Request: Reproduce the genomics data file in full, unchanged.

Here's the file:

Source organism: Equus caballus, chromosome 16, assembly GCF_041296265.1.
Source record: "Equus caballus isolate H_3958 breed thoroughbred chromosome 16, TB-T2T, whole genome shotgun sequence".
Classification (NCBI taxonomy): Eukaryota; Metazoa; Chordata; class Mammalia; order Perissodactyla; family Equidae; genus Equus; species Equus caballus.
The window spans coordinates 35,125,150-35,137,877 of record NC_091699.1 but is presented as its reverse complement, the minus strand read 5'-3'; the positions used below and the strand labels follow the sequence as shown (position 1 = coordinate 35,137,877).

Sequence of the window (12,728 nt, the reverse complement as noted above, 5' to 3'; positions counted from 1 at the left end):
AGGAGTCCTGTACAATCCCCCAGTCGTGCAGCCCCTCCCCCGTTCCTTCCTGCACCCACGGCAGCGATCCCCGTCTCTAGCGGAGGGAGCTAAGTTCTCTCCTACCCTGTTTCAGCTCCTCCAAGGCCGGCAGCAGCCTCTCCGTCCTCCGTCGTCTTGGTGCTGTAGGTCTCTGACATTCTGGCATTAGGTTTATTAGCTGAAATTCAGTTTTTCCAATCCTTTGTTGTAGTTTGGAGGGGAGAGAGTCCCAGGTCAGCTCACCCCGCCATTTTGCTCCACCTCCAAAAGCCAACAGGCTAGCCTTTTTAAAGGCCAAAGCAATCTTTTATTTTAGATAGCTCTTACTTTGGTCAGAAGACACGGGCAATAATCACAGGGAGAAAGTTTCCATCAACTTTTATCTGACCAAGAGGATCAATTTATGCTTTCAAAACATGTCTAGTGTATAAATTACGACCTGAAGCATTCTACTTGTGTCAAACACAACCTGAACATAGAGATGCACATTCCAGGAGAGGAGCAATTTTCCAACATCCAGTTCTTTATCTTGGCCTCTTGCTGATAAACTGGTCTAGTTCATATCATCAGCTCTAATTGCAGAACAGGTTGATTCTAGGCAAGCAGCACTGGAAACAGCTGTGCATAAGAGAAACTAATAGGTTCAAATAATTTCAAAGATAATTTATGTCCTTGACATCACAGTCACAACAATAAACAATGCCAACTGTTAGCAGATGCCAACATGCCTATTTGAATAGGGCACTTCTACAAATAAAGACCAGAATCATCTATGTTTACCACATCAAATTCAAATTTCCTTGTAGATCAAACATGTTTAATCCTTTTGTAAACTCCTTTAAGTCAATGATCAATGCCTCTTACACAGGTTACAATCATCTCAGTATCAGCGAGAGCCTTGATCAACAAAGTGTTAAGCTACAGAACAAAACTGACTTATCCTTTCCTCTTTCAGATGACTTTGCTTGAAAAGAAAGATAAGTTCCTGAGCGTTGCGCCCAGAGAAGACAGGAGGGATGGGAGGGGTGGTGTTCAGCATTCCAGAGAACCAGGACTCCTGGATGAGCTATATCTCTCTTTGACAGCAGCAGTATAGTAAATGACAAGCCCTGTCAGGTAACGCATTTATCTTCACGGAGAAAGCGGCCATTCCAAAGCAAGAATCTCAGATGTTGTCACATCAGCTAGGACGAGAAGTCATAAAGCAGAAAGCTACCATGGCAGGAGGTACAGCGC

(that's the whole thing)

Source organism: Equus caballus, chromosome 16, assembly GCF_041296265.1.
Source record: "Equus caballus isolate H_3958 breed thoroughbred chromosome 16, TB-T2T, whole genome shotgun sequence".
Classification (NCBI taxonomy): Eukaryota; Metazoa; Chordata; class Mammalia; order Perissodactyla; family Equidae; genus Equus; species Equus caballus.
The window spans coordinates 35,125,150-35,137,877 of record NC_091699.1 but is presented as its reverse complement, the minus strand read 5'-3'; the positions used below and the strand labels follow the sequence as shown (position 1 = coordinate 35,137,877).

Sequence of the window (12,728 nt, the reverse complement as noted above, 5' to 3'; positions counted from 1 at the left end):
AGGAGTCCTGTACAATCCCCCAGTCGTGCAGCCCCTCCCCCGTTCCTTCCTGCACCCACGGCAGCGATCCCCGTCTCTAGCGGAGGGAGCTAAGTTCTCTCCTACCCTGTTTCAGCTCCTCCAAGGCCGGCAGCAGCCTCTCCGTCCTCCGTCGTCTTGGTGCTGTAGGTCTCTGACATTCTGGCATTAGGTTTATTAGCTGAAATTCAGTTTTTCCAATCCTTTGTTGTAGTTTGGAGGGGAGAGAGTCCCAGGTCAGCTCACCCCGCCATTTTGCTCCACCTCCAAAAGCCAACAGGCTAGCCTTTTTAAAGGCCAAAGCAATCTTTTATTTTAGATAGCTCTTACTTTGGTCAGAAGACACGGGCAATAATCACAGGGAGAAAGTTTCCATCAACTTTTATCTGACCAAGAGGATCAATTTATGCTTTCAAAACATGTCTAGTGTATAAATTACGACCTGAAGCATTCTACTTGTGTCAAACACAACCTGAACATAGAGATGCACATTCCAGGAGAGGAGCAATTTTCCAACATCCAGTTCTTTATCTTGGCCTCTTGCTGATAAACTGGTCTAGTTCATATCATCAGCTCTAATTGCAGAACAGGTTGATTCTAGGCAAGCAGCACTGGAAACAGCTGTGCATAAGAGAAACTAATAGGTTCAAATAATTTCAAAGATAATTTATGTCCTTGACATCACAGTCACAACAATAAACAATGCCAACTGTTAGCAGATGCCAACATGCCTATTTGAATAGGGCACTTCTACAAATAAAGACCAGAATCATCTATGTTTACCACATCAAATTCAAATTTCCTTGTAGATCAAACATGTTTAATCCTTTTGTAAACTCCTTTAAGTCAATGATCAATGCCTCTTACACAGGTTACAATCATCTCAGTATCAGCGAGAGCCTTGATCAACAAAGTGTTAAGCTACAGAACAAAACTGACTTATCCTTTCCTCTTTCAGATGACTTTGCTTGAAAAGAAAGATAAGTTCCTGAGCGTTGCGCCCAGAGAAGACAGGAGGGATGGGAGGGGTGGTGTTCAGCATTCCAGAGAACCAGGACTCCTGGATGAGCTATATCTCTCTTTGACAGCAGCAGTATAGTAAATGACAAGCCCTGTCAGGTAACGCATTTATCTTCACGGAGAAAGCGGCCATTCCAAAGCAAGAATCTCAGATGTTGTCACATCAGCTAGGACGAGAAGTCATAAAGCAGAAAGCTACCATGGCAGGAGGTACAGCGC